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Maryland court
comes to the rescue of gay family

Maryland court
comes to the rescue of gay family

Discriminatory Virginia custody decision overturned.

A Virginia court decision that tore a gay family apart was overturned by a Maryland court on Monday.

The Maryland decision lifted a Virginia custody restriction laid on gay father Ulf Hedberg prohibiting him from residing with his life partner while raising his son. The Maryland court said the restriction hurt Hedberg's 13-year-old son because the child was confused and saddened as to why his stepfather could no longer live with him.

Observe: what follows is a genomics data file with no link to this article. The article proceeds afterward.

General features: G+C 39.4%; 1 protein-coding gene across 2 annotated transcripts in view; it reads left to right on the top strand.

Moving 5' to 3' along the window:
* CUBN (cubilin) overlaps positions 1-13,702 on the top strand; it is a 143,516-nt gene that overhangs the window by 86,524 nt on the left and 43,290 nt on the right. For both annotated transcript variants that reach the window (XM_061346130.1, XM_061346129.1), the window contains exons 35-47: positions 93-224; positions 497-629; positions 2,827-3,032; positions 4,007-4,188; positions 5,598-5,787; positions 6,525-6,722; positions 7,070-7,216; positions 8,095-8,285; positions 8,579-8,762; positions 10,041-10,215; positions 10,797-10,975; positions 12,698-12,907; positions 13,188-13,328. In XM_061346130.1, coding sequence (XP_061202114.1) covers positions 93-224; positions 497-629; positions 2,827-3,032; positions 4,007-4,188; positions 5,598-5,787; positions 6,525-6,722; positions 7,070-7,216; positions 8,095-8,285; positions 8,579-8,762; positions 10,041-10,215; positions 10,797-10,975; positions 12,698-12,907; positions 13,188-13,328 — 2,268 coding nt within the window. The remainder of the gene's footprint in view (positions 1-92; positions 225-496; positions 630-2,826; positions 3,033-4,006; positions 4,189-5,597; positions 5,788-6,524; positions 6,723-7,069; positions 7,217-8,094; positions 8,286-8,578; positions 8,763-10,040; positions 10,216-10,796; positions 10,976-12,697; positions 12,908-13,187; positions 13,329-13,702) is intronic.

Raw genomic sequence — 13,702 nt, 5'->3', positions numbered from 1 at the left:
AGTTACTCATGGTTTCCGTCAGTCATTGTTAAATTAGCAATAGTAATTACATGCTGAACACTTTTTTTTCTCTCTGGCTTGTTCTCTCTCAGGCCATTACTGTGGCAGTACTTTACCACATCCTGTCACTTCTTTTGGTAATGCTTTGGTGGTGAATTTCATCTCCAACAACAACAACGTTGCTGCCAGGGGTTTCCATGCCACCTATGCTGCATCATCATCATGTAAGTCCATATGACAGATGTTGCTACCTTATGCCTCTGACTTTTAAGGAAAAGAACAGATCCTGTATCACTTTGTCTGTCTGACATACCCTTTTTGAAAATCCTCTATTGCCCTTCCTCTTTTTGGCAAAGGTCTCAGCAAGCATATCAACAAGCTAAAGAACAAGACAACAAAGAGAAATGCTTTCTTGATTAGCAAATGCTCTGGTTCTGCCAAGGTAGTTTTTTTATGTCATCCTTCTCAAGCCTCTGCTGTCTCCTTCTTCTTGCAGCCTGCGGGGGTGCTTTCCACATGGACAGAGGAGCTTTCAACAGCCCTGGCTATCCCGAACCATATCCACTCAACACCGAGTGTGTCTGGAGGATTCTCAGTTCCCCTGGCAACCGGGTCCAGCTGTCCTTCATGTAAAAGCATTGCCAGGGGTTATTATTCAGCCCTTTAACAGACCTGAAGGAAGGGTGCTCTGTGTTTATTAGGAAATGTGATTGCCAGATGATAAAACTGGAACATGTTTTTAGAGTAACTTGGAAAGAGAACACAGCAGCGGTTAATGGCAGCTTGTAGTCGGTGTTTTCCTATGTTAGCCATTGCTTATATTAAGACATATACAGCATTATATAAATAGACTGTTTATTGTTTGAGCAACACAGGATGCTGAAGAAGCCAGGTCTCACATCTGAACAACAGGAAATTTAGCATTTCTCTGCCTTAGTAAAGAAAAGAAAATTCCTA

"This is an important ruling which acknowledges the best interest of the child. The Virginia custody order restricting the couple's shared residence did not benefit the child but instead harmed him," said Hedberg's lawyer, Susan Silber. "Mr. Hedberg is a devoted parent who has done a tremendous job raising his son. We are pleased to reunite this loving family."

Hedberg and his former wife, both Virginia residents at the time, separated when their son was 4. For the next 5 1/2 years, the child lived with Hedberg and his partner, Blaise Delahoussaye, in suburban Virginia. When the boy's mother sought custody of her son, a Virginia court granted Hedberg custody but ordered Delahoussaye to move out of the house, forcing the family to sell their home and Hedberg and his son to move to a small apartment in Maryland.

Virginia permits courts to restrict a parent's custody simply because the parent is gay; Maryland does not. (The Advocate)

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